African Science Academies Miss a Big Factor in Climate Statement
I was encouraged to see a joint statement released by 15 African academies of science on climate issues on the continent. You can read it below. But I was discouraged when I dug in and found they’d missed a vitally important point.
The entire statement was centered on the need to clarify and respond to risks posed by greenhouse-driven climate change. This is indeed important. Gaps in understanding of how global warming will affect Africa hold back planning efforts and have led to persistent uncertainty about the causes of recent droughts and famines.
But the statement nowhere discussed the deep and devastating vulnerability to existing climate extremes on the continent, particularly in the populous, poor and turbulent regions south of the Sahara Desert. This isn’t just a semantic glitch with no practical significance. Here’s why:
1) Studies of past climate patterns in the region show clearly that periods of extreme drought — beyond anything experienced in the modern era — are utterly normal already.
2) Persistent poverty and lack of capacity to deal with either too much or too little water (or related health problems) already make the region extraordinarily vulnerable to devastating losses from drought or flooding. And high fertility rates — think doubled populations by 2050 — are increasing exposure to hazards far faster than a push from greenhouse-driven heating of the global climate might.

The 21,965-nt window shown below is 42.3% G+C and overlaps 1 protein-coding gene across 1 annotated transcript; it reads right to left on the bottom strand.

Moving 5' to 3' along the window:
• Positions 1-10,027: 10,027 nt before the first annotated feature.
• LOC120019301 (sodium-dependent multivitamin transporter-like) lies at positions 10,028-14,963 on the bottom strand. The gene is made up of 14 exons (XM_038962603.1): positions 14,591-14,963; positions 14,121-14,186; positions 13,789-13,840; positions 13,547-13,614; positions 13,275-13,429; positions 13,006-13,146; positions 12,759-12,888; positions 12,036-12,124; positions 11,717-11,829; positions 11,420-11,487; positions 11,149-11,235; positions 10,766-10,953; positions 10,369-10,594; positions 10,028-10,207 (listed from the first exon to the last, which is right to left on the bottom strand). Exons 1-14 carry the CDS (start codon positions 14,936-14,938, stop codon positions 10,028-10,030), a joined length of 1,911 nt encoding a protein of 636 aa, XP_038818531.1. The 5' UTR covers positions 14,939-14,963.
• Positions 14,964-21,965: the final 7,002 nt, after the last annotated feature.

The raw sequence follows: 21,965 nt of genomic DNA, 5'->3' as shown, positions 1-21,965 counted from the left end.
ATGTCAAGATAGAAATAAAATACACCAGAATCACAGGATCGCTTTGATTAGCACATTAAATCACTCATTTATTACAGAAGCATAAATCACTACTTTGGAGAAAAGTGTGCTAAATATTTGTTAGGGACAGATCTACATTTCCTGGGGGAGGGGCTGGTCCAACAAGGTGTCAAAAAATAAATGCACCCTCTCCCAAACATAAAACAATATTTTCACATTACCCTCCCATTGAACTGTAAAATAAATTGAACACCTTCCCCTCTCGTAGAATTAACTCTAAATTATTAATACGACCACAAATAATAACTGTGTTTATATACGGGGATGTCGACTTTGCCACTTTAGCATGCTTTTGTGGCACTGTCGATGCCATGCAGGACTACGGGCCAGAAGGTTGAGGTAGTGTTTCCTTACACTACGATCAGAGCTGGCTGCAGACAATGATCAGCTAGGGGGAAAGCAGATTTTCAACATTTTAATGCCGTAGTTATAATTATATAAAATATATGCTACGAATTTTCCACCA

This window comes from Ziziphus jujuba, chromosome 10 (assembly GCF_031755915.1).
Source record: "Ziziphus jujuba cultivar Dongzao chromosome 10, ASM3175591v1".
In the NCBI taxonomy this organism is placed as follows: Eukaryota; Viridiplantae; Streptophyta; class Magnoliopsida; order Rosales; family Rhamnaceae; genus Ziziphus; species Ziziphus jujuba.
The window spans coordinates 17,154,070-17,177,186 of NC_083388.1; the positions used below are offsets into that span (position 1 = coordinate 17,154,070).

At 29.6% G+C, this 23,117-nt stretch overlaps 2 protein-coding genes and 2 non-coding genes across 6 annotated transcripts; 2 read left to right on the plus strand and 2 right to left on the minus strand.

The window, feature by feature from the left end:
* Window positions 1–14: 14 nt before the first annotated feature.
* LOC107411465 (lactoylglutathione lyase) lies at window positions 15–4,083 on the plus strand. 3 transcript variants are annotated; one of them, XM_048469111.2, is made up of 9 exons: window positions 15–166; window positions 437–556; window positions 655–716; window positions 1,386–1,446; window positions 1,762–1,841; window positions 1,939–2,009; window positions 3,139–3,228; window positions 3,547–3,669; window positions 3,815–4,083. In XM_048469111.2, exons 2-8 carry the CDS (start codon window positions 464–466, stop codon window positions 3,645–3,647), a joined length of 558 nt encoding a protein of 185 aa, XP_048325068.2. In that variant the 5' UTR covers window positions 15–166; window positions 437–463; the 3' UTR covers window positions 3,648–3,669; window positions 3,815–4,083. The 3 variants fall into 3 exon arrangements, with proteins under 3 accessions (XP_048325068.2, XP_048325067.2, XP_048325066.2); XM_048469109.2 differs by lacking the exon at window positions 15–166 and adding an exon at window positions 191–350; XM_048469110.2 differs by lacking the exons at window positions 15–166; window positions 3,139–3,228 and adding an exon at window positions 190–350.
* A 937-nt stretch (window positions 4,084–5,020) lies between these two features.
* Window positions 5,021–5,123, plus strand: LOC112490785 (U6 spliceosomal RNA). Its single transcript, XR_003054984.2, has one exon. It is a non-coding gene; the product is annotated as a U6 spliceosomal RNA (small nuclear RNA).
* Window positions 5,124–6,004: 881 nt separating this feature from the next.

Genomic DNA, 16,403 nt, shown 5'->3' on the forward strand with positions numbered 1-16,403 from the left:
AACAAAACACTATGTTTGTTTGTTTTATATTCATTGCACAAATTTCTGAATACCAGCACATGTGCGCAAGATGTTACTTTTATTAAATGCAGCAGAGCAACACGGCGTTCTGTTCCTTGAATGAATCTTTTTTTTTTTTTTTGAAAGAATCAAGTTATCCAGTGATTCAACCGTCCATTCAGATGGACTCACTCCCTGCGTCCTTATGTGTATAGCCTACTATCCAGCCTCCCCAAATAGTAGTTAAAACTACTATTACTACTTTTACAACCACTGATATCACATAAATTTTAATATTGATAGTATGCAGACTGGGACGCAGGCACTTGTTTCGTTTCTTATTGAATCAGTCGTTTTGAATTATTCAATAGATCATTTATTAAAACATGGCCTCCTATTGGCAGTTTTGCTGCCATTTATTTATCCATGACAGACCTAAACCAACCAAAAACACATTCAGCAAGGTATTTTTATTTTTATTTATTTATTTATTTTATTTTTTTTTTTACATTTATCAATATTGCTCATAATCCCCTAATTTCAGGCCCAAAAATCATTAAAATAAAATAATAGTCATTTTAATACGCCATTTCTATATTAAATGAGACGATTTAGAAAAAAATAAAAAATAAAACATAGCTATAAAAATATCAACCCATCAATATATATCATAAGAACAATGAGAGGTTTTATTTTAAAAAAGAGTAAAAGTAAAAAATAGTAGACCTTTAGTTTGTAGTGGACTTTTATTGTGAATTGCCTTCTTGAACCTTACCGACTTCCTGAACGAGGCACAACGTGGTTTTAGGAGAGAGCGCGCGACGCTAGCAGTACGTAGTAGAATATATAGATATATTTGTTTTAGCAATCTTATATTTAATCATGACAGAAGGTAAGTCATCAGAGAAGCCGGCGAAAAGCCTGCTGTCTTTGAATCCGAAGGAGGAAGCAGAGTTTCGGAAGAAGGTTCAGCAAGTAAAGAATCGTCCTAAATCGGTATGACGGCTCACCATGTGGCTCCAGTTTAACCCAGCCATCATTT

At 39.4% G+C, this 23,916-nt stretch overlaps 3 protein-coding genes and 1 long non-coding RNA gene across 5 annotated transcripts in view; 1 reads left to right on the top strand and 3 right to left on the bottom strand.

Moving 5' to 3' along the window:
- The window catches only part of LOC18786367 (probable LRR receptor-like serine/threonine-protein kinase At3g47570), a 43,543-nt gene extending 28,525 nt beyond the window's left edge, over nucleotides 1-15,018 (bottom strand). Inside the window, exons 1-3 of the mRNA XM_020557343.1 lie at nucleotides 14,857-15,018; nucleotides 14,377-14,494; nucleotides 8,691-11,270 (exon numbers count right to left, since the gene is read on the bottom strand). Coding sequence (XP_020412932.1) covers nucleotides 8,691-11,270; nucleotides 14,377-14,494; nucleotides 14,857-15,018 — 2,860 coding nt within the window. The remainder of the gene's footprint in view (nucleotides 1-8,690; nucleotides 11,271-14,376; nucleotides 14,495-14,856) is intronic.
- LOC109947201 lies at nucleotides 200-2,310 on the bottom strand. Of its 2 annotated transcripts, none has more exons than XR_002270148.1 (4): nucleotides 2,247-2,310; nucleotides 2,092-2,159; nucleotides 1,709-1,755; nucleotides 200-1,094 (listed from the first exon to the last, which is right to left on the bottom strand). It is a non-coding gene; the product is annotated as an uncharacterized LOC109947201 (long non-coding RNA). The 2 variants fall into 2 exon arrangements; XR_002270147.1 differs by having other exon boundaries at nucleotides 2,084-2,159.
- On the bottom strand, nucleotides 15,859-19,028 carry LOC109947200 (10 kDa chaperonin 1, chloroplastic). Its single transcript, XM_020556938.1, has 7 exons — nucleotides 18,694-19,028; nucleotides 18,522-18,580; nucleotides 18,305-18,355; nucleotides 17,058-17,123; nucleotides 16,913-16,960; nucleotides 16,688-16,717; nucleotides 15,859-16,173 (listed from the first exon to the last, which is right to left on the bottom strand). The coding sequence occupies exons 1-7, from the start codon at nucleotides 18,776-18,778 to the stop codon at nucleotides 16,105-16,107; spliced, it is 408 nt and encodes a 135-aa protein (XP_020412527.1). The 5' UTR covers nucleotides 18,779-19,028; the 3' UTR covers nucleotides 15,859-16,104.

3) To my mind, the world’s industrialized and fast-industrializing countries have an ethical and practical obligation to boost African capacity to track climate-related risks and foster practices (in agriculture, particularly) that can boost resilience to climate extremes, whatever mix of forces — human or otherwise — are behind them. Thankfully, Micky Glantz of the University of Colorado has been making this point for a long time.
4) All of the negotiations and commitments of aid under the existing climate treaty — the Framework Convention on Climate Change — are expressed limited to impacts from greenhouse-driven climate change. That is bound to lead to fights over aid as recipient countries debate which can prove its risk (drought, flooding or otherwise) is related to climate change, as opposed to garden-variety climate extremes.
By only speaking of climate change, this statement leaves out the biggest drivers of climate vulnerability on the continent in the next few decades, and contributes to the murkiness that will create ever more problems if and when rich countries finally divvy up money to help poor ones adapt to climate change.
Here’s a video-taped statement by Ralph Cicerone and Harvey Fineberg, presidents of the National Academy of Sciences and Institute of Medicine. And here’s the report as a downloadable file: